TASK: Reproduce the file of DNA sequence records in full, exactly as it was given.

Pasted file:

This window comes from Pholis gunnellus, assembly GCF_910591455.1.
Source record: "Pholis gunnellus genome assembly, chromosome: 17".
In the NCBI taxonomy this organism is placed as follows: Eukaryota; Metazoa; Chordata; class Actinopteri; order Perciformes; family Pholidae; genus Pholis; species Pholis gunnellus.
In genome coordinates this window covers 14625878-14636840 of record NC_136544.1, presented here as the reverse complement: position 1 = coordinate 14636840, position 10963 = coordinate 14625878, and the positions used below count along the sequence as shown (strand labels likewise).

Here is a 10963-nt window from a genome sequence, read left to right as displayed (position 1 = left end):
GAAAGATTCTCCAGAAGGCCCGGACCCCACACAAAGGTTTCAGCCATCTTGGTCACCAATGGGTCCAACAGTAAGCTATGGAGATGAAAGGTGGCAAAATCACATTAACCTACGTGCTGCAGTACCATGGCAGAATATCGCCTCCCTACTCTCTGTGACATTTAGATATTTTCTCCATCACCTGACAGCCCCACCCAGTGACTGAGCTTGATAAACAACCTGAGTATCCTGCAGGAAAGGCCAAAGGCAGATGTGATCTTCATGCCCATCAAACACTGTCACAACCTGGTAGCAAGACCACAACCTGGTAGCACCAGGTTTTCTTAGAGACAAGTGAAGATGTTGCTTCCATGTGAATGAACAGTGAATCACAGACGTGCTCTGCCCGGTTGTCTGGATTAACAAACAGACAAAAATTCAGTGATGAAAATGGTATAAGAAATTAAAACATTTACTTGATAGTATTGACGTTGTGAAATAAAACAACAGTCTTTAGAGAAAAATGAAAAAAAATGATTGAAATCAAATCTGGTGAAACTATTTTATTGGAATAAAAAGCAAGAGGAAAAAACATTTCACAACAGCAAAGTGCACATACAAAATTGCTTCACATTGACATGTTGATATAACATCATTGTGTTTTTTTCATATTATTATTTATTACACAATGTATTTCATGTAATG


This window comes from Pholis gunnellus, assembly GCF_910591455.1.
Source record: "Pholis gunnellus genome assembly, chromosome: 17".
In the NCBI taxonomy this organism is placed as follows: Eukaryota; Metazoa; Chordata; class Actinopteri; order Perciformes; family Pholidae; genus Pholis; species Pholis gunnellus.
In genome coordinates this window covers 14625878-14636840 of record NC_136544.1, presented here as the reverse complement: position 1 = coordinate 14636840, position 10963 = coordinate 14625878, and the positions used below count along the sequence as shown (strand labels likewise).

Here is a 10963-nt window from a genome sequence, read left to right as displayed (position 1 = left end):
GAAAGATTCTCCAGAAGGCCCGGACCCCACACAAAGGTTTCAGCCATCTTGGTCACCAATGGGTCCAACAGTAAGCTATGGAGATGAAAGGTGGCAAAATCACATTAACCTACGTGCTGCAGTACCATGGCAGAATATCGCCTCCCTACTCTCTGTGACATTTAGATATTTTCTCCATCACCTGACAGCCCCACCCAGTGACTGAGCTTGATAAACAACCTGAGTATCCTGCAGGAAAGGCCAAAGGCAGATGTGATCTTCATGCCCATCAAACACTGTCACAACCTGGTAGCAAGACCACAACCTGGTAGCACCAGGTTTTCTTAGAGACAAGTGAAGATGTTGCTTCCATGTGAATGAACAGTGAATCACAGACGTGCTCTGCCCGGTTGTCTGGATTAACAAACAGACAAAAATTCAGTGATGAAAATGGTATAAGAAATTAAAACATTTACTTGATAGTATTGACGTTGTGAAATAAAACAACAGTCTTTAGAGAAAAATGAAAAAAAATGATTGAAATCAAATCTGGTGAAACTATTTTATTGGAATAAAAAGCAAGAGGAAAAAACATTTCACAACAGCAAAGTGCACATACAAAATTGCTTCACATTGACATGTTGATATAACATCATTGTGTTTTTTTCATATTATTATTTATTACACAATGTATTTCATGTAATG